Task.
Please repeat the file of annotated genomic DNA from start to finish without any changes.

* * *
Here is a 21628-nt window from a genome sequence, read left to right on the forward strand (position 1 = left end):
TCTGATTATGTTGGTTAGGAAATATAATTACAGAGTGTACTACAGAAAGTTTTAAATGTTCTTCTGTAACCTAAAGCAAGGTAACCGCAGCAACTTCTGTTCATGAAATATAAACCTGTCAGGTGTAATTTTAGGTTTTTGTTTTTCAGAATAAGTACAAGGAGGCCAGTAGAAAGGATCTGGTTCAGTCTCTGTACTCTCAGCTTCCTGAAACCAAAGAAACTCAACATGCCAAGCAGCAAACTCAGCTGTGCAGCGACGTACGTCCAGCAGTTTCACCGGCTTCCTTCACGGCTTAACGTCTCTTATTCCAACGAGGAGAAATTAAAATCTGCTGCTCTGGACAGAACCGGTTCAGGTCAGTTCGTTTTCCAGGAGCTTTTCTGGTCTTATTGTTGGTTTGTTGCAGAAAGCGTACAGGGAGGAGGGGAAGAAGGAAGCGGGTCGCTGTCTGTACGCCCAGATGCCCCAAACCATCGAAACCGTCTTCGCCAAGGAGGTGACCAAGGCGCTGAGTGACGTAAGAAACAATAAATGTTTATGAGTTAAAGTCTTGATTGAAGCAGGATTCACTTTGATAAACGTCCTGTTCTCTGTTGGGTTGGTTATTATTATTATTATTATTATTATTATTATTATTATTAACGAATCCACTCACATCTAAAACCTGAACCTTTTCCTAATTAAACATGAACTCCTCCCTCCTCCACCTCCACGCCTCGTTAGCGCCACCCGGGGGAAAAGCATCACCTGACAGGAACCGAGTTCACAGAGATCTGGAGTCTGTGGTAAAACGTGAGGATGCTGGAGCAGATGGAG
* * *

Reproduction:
Here is a 21628-nt window from a genome sequence, read left to right on the forward strand (position 1 = left end):
TCTGATTATGTTGGTTAGGAAATATAATTACAGAGTGTACTACAGAAAGTTTTAAATGTTCTTCTGTAACCTAAAGCAAGGTAACCGCAGCAACTTCTGTTCATGAAATATAAACCTGTCAGGTGTAATTTTAGGTTTTTGTTTTTCAGAATAAGTACAAGGAGGCCAGTAGAAAGGATCTGGTTCAGTCTCTGTACTCTCAGCTTCCTGAAACCAAAGAAACTCAACATGCCAAGCAGCAAACTCAGCTGTGCAGCGACGTACGTCCAGCAGTTTCACCGGCTTCCTTCACGGCTTAACGTCTCTTATTCCAACGAGGAGAAATTAAAATCTGCTGCTCTGGACAGAACCGGTTCAGGTCAGTTCGTTTTCCAGGAGCTTTTCTGGTCTTATTGTTGGTTTGTTGCAGAAAGCGTACAGGGAGGAGGGGAAGAAGGAAGCGGGTCGCTGTCTGTACGCCCAGATGCCCCAAACCATCGAAACCGTCTTCGCCAAGGAGGTGACCAAGGCGCTGAGTGACGTAAGAAACAATAAATGTTTATGAGTTAAAGTCTTGATTGAAGCAGGATTCACTTTGATAAACGTCCTGTTCTCTGTTGGGTTGGTTATTATTATTATTATTATTATTATTATTATTATTATTAACGAATCCACTCACATCTAAAACCTGAACCTTTTCCTAATTAAACATGAACTCCTCCCTCCTCCACCTCCACGCCTCGTTAGCGCCACCCGGGGGAAAAGCATCACCTGACAGGAACCGAGTTCACAGAGATCTGGAGTCTGTGGTAAAACGTGAGGATGCTGGAGCAGATGGAG